A new TikTok trend promises to help people fall asleep faster with just a few sips of "lettuce water," made when one boils water, pours it over romaine lettuce and then drinks the water once it's cooled a bit.
The trend went viral on TikTok, and the hashtag #lettucewater has garnered over 26 million views on the platform. Videos show users making the drink and reporting back about their sleep that night. Many noted that the drink looked and smelled unappealing, with one creator saying that it "tastes how asparagus pee smells."
While the trend is harmless, experts caution that it likely won't do much.
Registered dietitian Samantha Cassetty told TODAY that there have only been preliminary studies about the effects of romaine on sleep. One study, conducted on mice in South Korea in 2017, did find romaine lettuce to be "an interesting and valuable source of sleep-potentiating material." The study also noted using the extract of green romaine lettuce "significantly reduced sleep latency," or the amount of time it takes to fall asleep, and "increased sleep duration" in mice when compared to other lettuces.
However, the study was conducted on mice that had already been sedated with a pentobarbital medication and used romaine extract, which is much more concentrated than lettuce water would be and makes it hard to compare the results of the study to the use of the tea-like lettuce water.
"When you drink a lot of water in this way, that is not the same thing as getting a highly concentrated extract," said Cassetty, who compared it to using turmeric as a spice in food or taking it as a supplement. "We don't know, even if in supplement form, if this type of extract would be helpful because (the study) was very preliminary and did not take place in humans. We cannot just assume that something that happens in the lab animal would then translate to humans."
Multiple TikTok doctors and other health experts also shared videos trying to highlight the gaps in the research surrounding lettuce water. Dr. Richard Brown, a board-certified plastic surgeon, pointed out that several types of lettuces, including romaine, include lactucin and lactucarium, two compounds which can help with sleep. However, they need to be present in large quantities, more than one could get out of a few lettuce leaves.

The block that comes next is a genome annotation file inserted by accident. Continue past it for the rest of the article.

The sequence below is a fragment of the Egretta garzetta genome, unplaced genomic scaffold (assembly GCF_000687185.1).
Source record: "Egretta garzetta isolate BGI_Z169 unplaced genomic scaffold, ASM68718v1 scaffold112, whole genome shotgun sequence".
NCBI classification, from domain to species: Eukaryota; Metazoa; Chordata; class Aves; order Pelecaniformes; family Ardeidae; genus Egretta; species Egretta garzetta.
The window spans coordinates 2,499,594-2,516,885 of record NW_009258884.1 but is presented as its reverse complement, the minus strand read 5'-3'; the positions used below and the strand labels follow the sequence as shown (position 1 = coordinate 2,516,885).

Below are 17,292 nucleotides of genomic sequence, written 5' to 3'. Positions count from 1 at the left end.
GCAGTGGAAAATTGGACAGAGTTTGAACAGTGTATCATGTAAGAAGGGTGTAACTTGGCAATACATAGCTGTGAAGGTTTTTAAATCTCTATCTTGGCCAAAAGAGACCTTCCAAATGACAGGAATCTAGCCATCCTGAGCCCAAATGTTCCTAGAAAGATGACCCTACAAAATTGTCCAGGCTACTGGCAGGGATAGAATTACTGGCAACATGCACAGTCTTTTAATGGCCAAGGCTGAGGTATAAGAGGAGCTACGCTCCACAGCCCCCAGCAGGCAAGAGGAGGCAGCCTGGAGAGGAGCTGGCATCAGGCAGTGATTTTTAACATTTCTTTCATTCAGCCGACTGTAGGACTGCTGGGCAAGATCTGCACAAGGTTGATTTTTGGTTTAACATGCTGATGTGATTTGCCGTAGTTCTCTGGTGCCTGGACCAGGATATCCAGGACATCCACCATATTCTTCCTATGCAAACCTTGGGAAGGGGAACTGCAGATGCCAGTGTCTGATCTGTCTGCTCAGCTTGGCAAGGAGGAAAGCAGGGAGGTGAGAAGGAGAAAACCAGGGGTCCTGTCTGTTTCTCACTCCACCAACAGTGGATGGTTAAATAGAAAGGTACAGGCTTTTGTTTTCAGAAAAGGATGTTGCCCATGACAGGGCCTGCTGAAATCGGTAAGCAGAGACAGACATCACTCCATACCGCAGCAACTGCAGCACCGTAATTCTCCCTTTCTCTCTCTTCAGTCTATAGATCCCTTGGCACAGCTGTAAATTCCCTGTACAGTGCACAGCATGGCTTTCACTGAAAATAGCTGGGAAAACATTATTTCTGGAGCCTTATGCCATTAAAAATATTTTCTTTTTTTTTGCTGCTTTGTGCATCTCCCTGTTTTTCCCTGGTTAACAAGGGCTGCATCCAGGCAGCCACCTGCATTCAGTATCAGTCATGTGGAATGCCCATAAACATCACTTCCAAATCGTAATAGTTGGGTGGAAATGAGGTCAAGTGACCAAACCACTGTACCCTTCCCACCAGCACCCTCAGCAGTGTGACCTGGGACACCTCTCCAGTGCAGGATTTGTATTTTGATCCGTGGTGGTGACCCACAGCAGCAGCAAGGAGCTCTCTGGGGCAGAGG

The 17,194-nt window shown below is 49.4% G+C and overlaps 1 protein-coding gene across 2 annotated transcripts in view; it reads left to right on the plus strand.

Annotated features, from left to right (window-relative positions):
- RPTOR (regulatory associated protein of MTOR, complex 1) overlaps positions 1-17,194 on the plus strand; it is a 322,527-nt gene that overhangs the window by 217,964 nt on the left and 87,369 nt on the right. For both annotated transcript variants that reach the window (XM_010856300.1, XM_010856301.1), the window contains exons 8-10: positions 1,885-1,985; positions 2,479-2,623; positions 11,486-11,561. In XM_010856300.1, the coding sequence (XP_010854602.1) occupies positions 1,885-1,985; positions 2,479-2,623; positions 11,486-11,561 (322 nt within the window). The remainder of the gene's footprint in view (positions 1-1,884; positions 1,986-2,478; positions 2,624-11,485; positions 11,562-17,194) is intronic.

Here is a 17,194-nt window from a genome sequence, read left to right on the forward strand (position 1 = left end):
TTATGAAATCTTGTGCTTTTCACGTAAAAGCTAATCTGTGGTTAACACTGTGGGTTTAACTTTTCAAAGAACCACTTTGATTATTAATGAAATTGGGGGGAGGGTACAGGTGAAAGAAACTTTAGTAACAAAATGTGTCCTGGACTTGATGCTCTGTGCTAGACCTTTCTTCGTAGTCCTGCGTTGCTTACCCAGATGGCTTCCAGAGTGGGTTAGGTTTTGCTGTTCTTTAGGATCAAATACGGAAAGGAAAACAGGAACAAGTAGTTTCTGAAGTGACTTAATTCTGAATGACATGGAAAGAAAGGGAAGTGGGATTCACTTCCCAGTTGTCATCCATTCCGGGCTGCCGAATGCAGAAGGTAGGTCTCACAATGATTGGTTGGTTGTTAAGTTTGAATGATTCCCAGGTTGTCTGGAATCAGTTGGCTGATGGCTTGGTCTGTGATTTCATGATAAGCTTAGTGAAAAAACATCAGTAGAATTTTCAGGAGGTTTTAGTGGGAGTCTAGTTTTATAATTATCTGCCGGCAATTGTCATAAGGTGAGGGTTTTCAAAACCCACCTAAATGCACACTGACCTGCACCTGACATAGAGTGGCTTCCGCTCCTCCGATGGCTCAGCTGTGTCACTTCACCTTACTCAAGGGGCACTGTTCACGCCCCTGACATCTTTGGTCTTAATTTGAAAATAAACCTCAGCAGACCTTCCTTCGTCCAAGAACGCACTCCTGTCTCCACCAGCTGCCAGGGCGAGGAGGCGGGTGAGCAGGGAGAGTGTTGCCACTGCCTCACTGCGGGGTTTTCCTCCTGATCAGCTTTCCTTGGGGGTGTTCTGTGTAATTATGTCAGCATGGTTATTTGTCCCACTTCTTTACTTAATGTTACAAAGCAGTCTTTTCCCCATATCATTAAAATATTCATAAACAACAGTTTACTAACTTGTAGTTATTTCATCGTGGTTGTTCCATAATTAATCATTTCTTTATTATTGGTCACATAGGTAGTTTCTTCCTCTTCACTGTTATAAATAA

Cassetty also said that sleep quality and duration can vary based on other lifestyle factors like diet, environment and general well-being.
"We have to think about it over the course of the day," said Cassetty.
If you are trying to improve your sleep, Cassetty recommends making some diet changes like not drinking caffeine any later than 2:00 p.m. and trying to avoid foods that are high in sugar and refined carbohydrates.
"Those snack foods — white bread, white crackers, sugary cereals, dessert food and cookies — have been tied with less sleep, less restorative sleep, more wake ups during the night (and) that lighter or more disrupted sleep," Cassetty explained. "Your overall diet pattern really does influence how well you sleep."
Cassetty said that foods that are rich in fiber or nutrients like magnesium, a mineral that "helps your body turn the switch off so you can relax at night and fall asleep."
"Many people don't eat enough magnesium and in studies, people who have insomnia tend to have lower magnesium intake," Cassetty said. "Plant foods are going to supply you with all those building blocks that our bodies seem to need."
Other lifestyle changes, like avoiding electronic screens at night and incorporating exercise into your daily routine, can help with sleep.
If you're specifically looking for a solution in your kitchen cabinet, Cassetty said that some fruits like tart cherries and kiwis seem to have a "beneficial effect" on sleep, and chamomile tea has been found to "promote relaxation."
While the lettuce water trend may not really make an impact on your sleep, Cassetty said it's not something that's likely to be harmful so long as basic food safety practices are followed.
"Assuming you're washing the lettuce and it doesn't harbor salmonella or something else, and then you're putting it in boiling water, there would be no real harm from doing that," Cassetty said. "The major thing I can see is you might have to go to the bathroom in the middle of the night, which would be very disruptive to your sleep and counterproductive."